Treatment recommendations fell into 4 general categories: discussion of behavioral interventions or strategies (e.g., “put gate in the doorway and ignore tantrums” or “wake child 30-45 minutes before sleep terror”), referral for further evaluation of the sleep problem (e.g., urology, pulmonary, ENT), continue to monitor the problem (e.g., “monitor bedwetting issues” or “asked mom to observe patient while sleeping to ensure there is no apnea”), and general discussion of the issue (“discussed bedwetting” or “discussed good bedtime routine”).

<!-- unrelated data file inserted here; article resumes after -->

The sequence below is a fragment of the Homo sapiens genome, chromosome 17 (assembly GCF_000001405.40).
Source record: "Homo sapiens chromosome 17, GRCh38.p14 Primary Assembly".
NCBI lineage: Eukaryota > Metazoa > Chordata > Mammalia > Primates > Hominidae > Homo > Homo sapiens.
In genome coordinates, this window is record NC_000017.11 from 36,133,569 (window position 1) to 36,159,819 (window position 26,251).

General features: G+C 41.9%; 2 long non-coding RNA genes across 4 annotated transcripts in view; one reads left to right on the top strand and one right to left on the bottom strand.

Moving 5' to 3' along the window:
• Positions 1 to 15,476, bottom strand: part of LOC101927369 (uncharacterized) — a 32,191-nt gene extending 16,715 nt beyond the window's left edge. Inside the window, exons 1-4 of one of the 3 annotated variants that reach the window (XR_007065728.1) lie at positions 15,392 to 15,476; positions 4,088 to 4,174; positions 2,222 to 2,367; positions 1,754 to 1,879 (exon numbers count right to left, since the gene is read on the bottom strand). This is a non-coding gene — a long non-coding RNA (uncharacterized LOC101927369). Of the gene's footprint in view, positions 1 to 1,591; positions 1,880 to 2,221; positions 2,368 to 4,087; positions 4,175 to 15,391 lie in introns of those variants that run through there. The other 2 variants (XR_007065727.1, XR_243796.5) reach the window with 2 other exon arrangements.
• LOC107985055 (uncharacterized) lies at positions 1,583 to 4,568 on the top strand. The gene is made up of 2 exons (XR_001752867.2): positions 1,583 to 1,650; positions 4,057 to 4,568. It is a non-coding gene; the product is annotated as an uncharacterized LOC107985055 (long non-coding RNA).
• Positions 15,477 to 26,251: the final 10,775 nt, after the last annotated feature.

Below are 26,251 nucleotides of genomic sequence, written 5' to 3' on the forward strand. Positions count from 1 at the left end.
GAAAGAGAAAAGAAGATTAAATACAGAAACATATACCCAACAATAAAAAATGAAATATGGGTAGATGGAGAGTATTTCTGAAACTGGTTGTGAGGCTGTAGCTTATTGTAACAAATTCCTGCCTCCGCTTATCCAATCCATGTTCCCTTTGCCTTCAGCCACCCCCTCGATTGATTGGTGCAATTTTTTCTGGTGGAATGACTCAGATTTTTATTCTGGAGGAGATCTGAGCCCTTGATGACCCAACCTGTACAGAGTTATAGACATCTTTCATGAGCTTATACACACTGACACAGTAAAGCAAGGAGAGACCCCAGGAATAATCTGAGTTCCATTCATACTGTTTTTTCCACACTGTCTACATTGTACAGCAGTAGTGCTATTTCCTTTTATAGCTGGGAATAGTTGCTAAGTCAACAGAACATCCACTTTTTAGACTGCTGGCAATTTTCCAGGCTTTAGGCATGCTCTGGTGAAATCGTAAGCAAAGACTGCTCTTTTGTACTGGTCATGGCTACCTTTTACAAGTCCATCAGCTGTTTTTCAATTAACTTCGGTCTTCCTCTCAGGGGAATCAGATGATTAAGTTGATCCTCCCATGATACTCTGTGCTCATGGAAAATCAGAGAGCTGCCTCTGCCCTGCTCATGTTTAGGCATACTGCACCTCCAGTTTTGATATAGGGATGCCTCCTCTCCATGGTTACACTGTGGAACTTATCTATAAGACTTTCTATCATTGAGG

Medical record reviews were conducted for the initial 2007 appointment (baseline), as well as for well-child follow-up visits that occurred in 2008 (Year 1), 2009 (Year 2), and 2010 (Year 3). In addition, the number of and reason for sick visits and sick child related phone contacts between well-child visits were recorded. Sick visits were categorized into common presenting complaints (e.g., fever, earache/infection, cough/wheezing, rash). No sleep-related complaint was included as part of the sick visits/calls. This study was approved by the institutional review board at the Children's Hospital of Philadelphia.

RESULTS